Contact Us   Site Map
Airline Mismanagement

Designing the biggest passenger airplane in the world is a massive task, because you have no guidelines to work from.

Airbus, and other manufacturers, considered many different alternate design concepts before settling on what we now know of as the A380.

Travel Planning and Assistance
Road Warrior resources
How to Book and Buy Travel
Scary, Silly and Stupid Security Stories
Airline Reviews
Airline (Mis)!Management
Miscellaneous Features
Reference Materials
About the Travel Insider
Looking for something else? Search over two million words of free information on our site.
Custom Search
Free Newsletter

In addition to our feature articles, we offer you a free weekly newsletter with a mix of news and opinions on travel related topics.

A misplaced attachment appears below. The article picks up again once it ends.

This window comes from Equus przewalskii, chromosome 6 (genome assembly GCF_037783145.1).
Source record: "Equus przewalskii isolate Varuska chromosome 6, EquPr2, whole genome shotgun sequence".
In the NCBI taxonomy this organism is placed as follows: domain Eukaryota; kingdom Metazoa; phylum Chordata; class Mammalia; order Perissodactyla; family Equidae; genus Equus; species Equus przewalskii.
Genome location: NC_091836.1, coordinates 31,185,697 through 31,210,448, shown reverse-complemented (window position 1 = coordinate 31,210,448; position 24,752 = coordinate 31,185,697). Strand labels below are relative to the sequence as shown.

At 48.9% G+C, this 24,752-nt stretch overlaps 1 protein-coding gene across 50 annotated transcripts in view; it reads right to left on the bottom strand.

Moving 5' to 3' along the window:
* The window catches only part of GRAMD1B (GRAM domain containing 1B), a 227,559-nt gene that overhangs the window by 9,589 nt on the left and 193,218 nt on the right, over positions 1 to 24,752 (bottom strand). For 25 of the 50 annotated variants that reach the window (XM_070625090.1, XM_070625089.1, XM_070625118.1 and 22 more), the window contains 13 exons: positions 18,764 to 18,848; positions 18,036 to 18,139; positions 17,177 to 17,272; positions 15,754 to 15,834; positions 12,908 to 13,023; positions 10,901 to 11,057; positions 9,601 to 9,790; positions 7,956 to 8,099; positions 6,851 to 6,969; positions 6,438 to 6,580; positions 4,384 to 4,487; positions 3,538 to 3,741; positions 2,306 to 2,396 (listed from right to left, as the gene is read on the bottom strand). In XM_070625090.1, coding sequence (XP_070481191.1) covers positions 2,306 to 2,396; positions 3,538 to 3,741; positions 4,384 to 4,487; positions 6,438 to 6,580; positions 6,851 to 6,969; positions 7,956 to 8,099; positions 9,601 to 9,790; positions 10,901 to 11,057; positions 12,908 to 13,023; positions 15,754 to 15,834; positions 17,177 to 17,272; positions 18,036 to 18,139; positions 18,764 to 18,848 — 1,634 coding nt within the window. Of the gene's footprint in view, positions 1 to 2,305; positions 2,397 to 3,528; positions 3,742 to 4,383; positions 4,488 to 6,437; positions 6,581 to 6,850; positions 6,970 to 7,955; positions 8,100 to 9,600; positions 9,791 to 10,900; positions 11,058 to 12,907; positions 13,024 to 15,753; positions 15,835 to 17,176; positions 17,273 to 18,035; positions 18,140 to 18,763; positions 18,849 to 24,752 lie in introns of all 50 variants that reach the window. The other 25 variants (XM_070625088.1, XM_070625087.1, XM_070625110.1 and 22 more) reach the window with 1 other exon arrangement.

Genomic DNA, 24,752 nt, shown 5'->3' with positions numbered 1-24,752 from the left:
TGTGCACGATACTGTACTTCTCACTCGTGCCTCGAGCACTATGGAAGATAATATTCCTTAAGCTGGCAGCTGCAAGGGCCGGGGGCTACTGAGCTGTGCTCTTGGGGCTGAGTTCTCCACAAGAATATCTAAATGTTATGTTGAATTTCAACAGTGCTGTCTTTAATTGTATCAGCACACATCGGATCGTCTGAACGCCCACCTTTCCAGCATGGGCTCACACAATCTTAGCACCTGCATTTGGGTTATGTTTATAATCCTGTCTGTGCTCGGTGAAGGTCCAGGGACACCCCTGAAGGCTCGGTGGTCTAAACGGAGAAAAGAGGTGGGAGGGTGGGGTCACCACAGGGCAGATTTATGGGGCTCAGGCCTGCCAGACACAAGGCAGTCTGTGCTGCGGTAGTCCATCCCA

View Sample
Privacy Policy

Help this Site
Thank you for your interest in helping this site to continue to develop. Some of the information we give you here can save you thousands of dollars the next time you're arranging travel, or will substantially help the quality of your travel experiences in other, non-cash ways. Click for more information
Reader's Replies

If you'd like to add your own commentary, send me a note.

The Airbus A380 Super Jumbo Part 2

From vague concept to actual airplane

Airbus continues to explore new future airplane designs, as is shown by this computer image of a plane known perhaps as the A20.30.

Part 2 of a four part series on the Airbus A380 - please also visit

1.  Airbus A380 antecedents

2.  Differing plans for a 747 successor

3.  A380 completion, configuration, and controversy

4.  Inside an Emirates A380




Designing and selling a successor to the 747 proved to be a very challenging process; with Boeing in particular not wanting to lose its current dominant position with the 747 and unwilling to invest the huge costs involved at a time when the 747 had no competitors.  'If it ain't broke, don't fix it' seemed to be Boeing's strategy.